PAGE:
There is an interesting case pending in the Southern District of California that answers the question: Are jokes copyrightable? Robert Kaseberg for has sued Conan O’Brien for infringing his copyright in some jokes that he wrote and posted on his blog prior to Conan’s telling of very similar jokes. Conan moved for summary judgment, which was granted as to one joke that was shown to be created before Kaseberg, and as to another joke that was shown to be sufficiently different. However the court denied summary judgment as to the other jokes, confirming that jokes are copyrightable, although the court agreed with O’Brien, that jokes are only entitled to “thin” copyright protection. The Court said that there was “little doubt that the jokes at issue merit copyright protection,” however that protection was constrained by their subject matter and the conventions of the two-line, setup-and-delivery paradigm. The Court explained:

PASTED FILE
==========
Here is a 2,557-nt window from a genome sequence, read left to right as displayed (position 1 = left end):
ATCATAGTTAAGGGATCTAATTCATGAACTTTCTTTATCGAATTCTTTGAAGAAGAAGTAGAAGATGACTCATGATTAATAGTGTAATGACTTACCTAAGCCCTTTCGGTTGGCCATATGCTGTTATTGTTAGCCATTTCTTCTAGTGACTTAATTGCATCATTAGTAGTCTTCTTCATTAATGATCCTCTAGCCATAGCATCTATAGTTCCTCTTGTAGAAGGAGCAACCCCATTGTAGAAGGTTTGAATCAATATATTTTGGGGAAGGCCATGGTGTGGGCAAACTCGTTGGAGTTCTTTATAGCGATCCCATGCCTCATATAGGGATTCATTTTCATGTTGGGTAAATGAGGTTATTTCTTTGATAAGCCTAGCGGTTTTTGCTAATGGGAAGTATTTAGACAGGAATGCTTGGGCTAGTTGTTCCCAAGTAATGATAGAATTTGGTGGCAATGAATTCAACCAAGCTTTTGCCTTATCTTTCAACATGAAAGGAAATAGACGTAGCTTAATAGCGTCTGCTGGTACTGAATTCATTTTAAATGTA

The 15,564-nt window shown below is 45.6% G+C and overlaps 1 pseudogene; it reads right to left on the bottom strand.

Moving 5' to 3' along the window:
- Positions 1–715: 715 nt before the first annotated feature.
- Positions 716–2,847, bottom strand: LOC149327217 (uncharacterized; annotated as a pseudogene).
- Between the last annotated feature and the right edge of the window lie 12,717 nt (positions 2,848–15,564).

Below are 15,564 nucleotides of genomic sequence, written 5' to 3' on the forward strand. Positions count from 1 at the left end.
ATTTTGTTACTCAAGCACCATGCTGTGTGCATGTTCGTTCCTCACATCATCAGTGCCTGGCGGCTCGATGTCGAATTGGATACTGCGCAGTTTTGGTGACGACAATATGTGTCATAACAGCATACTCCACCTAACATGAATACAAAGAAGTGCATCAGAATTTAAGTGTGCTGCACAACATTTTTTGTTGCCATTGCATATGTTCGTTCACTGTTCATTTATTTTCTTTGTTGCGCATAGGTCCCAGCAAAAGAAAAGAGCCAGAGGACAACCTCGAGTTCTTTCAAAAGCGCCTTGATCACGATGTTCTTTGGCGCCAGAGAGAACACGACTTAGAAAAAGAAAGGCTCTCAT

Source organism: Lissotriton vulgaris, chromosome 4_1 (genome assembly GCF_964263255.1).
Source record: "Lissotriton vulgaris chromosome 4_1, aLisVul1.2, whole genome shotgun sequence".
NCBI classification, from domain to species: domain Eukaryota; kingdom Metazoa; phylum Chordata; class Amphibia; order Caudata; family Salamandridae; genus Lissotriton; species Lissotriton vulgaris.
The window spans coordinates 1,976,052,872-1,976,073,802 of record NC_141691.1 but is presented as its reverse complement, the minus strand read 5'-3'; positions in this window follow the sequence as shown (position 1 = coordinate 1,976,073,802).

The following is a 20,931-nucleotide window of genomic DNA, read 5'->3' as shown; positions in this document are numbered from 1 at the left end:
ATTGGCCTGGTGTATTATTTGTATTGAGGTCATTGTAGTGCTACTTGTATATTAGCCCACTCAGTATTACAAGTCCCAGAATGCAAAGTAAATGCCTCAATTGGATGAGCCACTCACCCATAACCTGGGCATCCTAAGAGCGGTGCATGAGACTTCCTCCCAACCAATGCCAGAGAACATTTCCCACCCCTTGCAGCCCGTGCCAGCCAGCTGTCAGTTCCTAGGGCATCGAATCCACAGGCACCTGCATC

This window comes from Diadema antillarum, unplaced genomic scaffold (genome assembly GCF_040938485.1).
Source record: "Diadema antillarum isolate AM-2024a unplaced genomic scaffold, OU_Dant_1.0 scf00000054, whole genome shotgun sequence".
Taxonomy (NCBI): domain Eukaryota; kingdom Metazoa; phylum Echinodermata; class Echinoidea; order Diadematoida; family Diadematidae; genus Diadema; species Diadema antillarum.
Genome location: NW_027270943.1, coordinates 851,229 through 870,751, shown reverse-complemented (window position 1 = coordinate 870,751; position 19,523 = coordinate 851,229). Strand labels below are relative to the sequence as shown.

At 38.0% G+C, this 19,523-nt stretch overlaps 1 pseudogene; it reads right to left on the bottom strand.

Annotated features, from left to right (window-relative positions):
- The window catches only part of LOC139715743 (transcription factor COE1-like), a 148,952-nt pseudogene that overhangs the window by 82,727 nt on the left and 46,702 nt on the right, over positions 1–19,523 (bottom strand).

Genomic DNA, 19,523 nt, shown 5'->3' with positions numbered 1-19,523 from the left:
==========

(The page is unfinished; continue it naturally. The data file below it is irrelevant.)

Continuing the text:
Each joke begins with a factual sentence and then immediately concludes with another sentence providing humorous commentary on the preceding facts. Facts, of course, are not protected by copyright. Feist, 499 U.S. at 345. And although the punchlines of the jokes are creative, they are nonetheless constrained by the limited number of variations that would (1) be humorous (2) as applied to the specific facts articulated in each joke’s previous sentence and (3) provide mass appeal. This merits only thin protection. The standard for infringement must therefore also be some form of “virtual identity.”
The court found sufficient difference as to one joke, but as to the others, the court concluded there was a triable issue of whether the jokes were sufficiently similar.